How to use your ‘phone as an internet passport

mobile phone or cellphone used as passport.

As a writer and author it’s essential for me to be able log into the various publishing websites such as Google, Kobo, and Amazon, etc., as well as social media sites such as Facebook and Twitter.

Pretty often they’ll ask you to supply your ‘phone number to prove that you are who you say you are, so that they can send a text message to your phone  – but what if you can’t prove it, because you no longer have access to the ‘phone?

This is what happened to me.

I no longer had access to my ‘phone, so I couldn’t receive any text messages which meant that I couldn’t prove that it was really me who was trying to log into their websites.

Also, I couldn’t log into any government websites, for the same reason.

How did this happen?

Did I lose the phone?

Was it stolen?


It was much simpler than that.

For quite a few years I owned an H.T.C Desire ‘phone, it was a top brand, reliable, and because of its small size – it only had a 4 inch screen, I could carry it around easily – I could put it in my pocket without the risk of it falling out, and losing it.

So what went wrong with this wonderful relationship?

The answer is, we could no longer connect.

When I tried to plug the charging cable into the charger socket it wouldn’t fit into it, probably because the socket had become either corroded or had just become worn out, with old age.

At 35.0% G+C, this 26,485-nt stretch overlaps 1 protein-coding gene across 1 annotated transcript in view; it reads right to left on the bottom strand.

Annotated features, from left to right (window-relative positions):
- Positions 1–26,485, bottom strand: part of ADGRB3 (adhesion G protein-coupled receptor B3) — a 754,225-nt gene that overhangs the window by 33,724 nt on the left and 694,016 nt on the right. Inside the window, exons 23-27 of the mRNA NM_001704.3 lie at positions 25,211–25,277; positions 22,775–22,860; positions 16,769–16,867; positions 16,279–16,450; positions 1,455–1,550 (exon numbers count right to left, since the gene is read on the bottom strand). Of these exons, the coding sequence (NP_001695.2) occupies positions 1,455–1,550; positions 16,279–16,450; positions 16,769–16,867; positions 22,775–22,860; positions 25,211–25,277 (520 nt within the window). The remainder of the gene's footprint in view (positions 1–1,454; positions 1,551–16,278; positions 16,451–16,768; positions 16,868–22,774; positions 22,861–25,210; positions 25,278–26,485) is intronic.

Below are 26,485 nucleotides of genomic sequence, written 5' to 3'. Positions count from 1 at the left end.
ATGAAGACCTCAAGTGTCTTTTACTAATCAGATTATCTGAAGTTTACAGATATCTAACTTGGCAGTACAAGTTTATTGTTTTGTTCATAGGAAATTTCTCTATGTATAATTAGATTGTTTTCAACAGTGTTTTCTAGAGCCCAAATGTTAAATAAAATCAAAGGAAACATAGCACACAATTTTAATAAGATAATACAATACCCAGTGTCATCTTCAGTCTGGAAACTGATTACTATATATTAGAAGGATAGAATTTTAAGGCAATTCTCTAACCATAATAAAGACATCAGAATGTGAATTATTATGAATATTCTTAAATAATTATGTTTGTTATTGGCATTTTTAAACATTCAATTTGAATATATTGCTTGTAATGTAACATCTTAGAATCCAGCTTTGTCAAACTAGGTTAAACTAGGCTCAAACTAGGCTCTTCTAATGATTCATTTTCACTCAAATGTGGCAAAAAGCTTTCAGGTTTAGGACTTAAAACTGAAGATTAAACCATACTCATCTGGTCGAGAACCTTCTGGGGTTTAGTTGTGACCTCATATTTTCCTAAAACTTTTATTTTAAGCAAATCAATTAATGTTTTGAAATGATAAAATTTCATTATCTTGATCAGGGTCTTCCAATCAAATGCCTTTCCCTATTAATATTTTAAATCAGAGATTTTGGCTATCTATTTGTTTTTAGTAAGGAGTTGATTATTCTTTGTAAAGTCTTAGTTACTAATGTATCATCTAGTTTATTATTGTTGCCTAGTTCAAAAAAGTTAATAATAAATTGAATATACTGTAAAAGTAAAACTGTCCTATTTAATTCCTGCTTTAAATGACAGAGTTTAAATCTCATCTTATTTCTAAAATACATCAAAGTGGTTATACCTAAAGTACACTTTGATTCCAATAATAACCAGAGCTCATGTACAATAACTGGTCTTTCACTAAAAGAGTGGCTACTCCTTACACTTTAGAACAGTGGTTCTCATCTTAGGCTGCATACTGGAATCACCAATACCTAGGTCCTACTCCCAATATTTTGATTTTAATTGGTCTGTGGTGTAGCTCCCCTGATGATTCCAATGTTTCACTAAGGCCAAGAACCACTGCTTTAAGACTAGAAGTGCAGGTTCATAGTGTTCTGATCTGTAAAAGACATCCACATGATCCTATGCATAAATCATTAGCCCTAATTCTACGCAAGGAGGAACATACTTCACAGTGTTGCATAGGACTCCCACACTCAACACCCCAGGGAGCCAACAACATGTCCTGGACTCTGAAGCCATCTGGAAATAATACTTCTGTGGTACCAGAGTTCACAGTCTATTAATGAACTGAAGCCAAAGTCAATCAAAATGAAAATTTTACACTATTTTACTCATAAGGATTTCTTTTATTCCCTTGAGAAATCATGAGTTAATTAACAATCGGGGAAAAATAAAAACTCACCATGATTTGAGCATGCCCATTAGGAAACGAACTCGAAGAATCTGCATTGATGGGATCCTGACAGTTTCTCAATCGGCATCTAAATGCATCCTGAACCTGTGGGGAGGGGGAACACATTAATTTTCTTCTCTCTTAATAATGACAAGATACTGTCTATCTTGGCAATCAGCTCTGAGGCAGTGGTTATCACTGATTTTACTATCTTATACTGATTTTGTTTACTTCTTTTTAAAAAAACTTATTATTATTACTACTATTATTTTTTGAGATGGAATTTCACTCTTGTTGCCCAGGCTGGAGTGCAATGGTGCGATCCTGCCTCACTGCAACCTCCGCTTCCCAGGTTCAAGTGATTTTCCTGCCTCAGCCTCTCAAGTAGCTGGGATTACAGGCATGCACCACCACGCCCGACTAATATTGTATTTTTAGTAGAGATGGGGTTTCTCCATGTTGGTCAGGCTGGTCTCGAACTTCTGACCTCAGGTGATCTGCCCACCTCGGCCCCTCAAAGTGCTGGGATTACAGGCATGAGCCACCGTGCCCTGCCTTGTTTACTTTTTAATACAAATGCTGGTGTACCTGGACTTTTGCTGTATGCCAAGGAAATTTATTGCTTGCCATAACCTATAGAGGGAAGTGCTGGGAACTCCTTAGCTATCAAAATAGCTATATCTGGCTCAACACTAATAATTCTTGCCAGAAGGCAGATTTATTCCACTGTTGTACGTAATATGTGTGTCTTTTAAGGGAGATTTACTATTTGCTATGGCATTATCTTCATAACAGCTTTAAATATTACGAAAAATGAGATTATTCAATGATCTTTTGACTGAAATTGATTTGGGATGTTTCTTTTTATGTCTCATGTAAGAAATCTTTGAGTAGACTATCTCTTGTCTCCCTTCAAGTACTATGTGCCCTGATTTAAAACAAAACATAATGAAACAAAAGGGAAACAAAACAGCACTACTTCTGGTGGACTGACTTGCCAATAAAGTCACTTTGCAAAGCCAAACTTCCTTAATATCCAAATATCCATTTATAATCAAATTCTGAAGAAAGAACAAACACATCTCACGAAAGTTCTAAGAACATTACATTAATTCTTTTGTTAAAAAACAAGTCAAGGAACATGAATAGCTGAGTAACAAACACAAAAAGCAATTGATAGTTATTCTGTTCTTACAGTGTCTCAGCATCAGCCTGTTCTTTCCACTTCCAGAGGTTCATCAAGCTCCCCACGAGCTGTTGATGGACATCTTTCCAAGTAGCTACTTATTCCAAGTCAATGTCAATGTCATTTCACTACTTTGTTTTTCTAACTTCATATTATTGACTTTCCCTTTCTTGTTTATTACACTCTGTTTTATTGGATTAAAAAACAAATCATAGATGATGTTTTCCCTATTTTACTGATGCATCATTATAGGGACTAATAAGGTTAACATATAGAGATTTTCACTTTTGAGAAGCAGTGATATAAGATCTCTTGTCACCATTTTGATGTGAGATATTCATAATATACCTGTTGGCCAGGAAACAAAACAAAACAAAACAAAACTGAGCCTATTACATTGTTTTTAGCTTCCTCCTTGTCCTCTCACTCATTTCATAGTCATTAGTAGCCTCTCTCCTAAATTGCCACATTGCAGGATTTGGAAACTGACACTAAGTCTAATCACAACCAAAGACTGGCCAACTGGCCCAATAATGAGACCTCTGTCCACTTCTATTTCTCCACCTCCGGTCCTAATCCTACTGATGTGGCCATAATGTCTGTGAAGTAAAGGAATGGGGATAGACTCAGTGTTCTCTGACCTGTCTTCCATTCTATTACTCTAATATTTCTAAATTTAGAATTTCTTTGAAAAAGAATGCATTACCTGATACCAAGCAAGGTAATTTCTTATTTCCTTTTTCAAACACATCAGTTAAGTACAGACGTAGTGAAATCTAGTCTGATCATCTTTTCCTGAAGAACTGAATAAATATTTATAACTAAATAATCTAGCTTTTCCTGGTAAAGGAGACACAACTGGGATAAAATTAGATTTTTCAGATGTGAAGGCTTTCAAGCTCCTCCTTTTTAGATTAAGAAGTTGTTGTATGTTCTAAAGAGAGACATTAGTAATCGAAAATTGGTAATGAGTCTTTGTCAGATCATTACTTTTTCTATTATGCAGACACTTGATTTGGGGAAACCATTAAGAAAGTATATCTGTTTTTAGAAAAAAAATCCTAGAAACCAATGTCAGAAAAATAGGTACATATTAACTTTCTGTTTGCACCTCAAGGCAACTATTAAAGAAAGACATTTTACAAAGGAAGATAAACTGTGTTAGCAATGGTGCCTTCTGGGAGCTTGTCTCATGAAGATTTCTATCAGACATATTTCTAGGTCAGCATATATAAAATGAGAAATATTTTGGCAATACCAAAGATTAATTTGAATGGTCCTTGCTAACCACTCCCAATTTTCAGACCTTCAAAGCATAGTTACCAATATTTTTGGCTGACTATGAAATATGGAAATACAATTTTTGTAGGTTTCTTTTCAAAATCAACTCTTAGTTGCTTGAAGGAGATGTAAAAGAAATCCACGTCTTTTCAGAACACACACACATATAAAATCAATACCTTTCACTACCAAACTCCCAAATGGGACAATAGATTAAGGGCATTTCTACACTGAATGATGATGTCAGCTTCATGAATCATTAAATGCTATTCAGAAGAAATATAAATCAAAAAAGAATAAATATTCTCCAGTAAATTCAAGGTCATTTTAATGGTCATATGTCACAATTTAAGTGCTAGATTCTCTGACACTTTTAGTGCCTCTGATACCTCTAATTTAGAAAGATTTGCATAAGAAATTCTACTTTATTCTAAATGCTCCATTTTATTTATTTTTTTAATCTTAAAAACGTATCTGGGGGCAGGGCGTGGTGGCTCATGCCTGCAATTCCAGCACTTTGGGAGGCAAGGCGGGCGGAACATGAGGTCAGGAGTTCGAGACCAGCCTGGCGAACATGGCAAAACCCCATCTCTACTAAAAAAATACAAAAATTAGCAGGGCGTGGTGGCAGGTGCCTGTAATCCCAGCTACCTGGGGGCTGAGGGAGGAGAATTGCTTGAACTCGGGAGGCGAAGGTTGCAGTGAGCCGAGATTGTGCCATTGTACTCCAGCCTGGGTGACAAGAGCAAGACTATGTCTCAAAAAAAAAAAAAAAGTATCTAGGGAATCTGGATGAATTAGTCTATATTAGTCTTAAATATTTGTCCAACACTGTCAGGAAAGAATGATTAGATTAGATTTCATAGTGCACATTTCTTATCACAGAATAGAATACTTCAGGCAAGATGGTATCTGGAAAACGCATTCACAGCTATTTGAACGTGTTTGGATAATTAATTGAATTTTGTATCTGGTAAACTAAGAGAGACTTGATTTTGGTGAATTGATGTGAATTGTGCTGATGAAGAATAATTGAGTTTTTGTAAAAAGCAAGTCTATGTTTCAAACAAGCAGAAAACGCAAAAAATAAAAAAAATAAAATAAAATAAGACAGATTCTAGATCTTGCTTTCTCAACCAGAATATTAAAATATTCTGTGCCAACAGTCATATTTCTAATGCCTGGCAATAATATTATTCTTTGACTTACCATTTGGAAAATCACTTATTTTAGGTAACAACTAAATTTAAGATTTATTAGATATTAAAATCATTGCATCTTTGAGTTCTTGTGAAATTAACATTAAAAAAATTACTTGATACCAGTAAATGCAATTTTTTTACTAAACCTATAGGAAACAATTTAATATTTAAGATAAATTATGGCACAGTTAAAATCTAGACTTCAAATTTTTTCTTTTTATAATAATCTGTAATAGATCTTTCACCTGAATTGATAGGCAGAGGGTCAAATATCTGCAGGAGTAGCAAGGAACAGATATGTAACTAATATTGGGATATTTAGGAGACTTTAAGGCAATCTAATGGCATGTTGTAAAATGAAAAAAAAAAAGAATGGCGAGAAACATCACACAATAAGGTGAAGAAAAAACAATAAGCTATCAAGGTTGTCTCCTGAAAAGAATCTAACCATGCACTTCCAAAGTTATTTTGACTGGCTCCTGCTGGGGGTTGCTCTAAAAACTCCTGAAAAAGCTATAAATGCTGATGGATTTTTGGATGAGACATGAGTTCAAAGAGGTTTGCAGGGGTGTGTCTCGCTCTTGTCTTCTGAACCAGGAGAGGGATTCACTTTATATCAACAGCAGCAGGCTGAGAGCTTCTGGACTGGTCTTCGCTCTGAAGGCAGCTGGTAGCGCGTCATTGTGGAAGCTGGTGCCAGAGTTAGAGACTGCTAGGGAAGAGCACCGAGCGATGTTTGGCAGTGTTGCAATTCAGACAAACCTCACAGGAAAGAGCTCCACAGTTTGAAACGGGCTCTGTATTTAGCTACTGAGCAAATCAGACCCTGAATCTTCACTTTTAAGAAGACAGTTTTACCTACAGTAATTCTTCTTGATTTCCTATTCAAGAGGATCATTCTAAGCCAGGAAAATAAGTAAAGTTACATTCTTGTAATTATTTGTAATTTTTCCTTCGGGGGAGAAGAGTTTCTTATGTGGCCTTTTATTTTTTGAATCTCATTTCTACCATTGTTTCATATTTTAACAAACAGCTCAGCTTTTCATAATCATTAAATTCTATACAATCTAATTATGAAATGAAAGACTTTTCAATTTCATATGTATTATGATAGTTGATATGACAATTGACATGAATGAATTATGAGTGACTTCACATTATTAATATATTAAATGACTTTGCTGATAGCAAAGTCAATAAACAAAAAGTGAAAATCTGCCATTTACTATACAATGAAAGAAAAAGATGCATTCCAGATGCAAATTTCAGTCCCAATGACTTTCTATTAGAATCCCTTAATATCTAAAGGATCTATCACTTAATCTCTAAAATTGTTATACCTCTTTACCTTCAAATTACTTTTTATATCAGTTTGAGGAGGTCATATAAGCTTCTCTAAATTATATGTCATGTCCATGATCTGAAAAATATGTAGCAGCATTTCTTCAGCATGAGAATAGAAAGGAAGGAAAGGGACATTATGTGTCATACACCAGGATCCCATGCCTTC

I even tried wrapping a rubber band around the ‘phone, to force the charging cable into the socket, but it was no use.

The next step was to try to force the cable into the socket using my hand, but that didn’t work either.

Why didn’t I just take the SIM card out of the ‘phone and put it into another ’phone, a ‘phone with a charging socket that worked?

Here’s why.

The SIM card was too small to fit into another ‘phone.

If it had been too large it wouldn’t have been a problem.

I could have just prised it out of the larger SIM card holder and used it.

There was only one thing to do – contact the company that supplied the SIM and ask them to supply a new one – with my old ‘phone number on it.

This wasn’t as easy as it might seem, at least it wasn’t with this ‘phone company.

I had to answer quite a few security questions, to assure them that it was really me.

Finally, they supplied one, and I could log into the websites again.

How can this problem help anyone else?

This is what I suggest.

Keep the ‘phone that has the SIM in it that you need to log into websites in a safe place, at home.

Don’t take it out with you, in case its lost or stolen.

You don’t have to keep it topped up, in credit.

At least that’s been my experience; my ‘phone can still receive texts and phone calls, even though there’s no credit on it, it just won’t allow me to use it to send texts and make ‘phone calls.’

The chances are, most ‘phones are like this, although I wouldn’t want to guarantee it.

Lastly, of course, don’t keep your old ‘phone for  too long.

At least, don’t keep it for too long if it has the size of SIM in it that you can’t use in another ‘phone.

Author: Paul Gresham

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